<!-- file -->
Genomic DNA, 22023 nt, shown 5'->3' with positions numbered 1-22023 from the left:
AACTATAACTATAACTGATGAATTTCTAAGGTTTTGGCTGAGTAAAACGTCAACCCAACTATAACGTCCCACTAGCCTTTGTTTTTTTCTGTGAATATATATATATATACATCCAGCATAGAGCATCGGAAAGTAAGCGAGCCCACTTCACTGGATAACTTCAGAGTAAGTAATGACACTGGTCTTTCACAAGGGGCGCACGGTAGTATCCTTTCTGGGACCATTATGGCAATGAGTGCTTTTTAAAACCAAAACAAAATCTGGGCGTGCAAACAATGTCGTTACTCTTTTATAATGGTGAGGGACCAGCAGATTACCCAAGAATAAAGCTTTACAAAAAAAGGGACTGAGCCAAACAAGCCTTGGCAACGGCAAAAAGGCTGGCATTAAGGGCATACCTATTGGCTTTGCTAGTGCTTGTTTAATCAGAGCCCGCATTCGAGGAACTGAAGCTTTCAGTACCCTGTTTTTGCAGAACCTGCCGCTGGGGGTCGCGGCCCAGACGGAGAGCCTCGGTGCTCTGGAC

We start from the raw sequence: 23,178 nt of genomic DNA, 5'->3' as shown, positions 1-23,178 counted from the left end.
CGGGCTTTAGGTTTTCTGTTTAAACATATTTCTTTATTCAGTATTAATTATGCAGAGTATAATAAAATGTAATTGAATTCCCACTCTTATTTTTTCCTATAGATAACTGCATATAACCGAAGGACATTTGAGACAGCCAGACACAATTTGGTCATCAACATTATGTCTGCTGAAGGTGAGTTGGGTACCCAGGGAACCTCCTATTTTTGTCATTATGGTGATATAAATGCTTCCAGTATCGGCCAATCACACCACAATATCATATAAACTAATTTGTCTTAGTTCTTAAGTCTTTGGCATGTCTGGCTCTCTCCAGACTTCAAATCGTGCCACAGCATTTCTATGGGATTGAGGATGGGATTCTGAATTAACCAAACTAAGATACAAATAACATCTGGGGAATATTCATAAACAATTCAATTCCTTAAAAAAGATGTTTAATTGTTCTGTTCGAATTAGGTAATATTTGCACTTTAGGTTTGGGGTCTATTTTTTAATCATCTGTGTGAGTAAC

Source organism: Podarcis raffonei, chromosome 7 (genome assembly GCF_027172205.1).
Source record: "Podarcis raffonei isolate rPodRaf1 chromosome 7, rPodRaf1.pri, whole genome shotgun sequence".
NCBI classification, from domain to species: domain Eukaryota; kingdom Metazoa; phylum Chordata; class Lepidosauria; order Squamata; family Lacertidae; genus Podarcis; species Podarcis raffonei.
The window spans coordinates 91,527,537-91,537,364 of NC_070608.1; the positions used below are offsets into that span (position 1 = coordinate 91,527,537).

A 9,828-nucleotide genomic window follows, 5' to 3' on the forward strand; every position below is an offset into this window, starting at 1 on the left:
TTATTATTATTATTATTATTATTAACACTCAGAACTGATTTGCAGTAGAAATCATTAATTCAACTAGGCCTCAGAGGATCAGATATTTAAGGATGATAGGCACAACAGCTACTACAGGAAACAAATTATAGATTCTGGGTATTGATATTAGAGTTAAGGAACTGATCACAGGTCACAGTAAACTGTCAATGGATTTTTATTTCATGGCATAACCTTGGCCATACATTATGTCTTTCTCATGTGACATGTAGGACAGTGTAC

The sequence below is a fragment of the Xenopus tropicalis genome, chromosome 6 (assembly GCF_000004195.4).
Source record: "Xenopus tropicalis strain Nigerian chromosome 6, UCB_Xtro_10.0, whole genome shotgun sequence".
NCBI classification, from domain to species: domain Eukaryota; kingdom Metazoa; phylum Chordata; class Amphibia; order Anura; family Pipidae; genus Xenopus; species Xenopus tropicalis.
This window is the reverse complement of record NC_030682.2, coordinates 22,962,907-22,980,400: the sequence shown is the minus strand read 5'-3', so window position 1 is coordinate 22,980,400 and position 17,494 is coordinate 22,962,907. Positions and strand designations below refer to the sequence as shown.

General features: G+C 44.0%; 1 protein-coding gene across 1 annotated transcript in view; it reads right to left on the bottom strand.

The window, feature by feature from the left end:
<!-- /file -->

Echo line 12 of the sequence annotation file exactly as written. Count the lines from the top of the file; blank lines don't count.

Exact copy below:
Source record: "Xenopus tropicalis strain Nigerian chromosome 6, UCB_Xtro_10.0, whole genome shotgun sequence".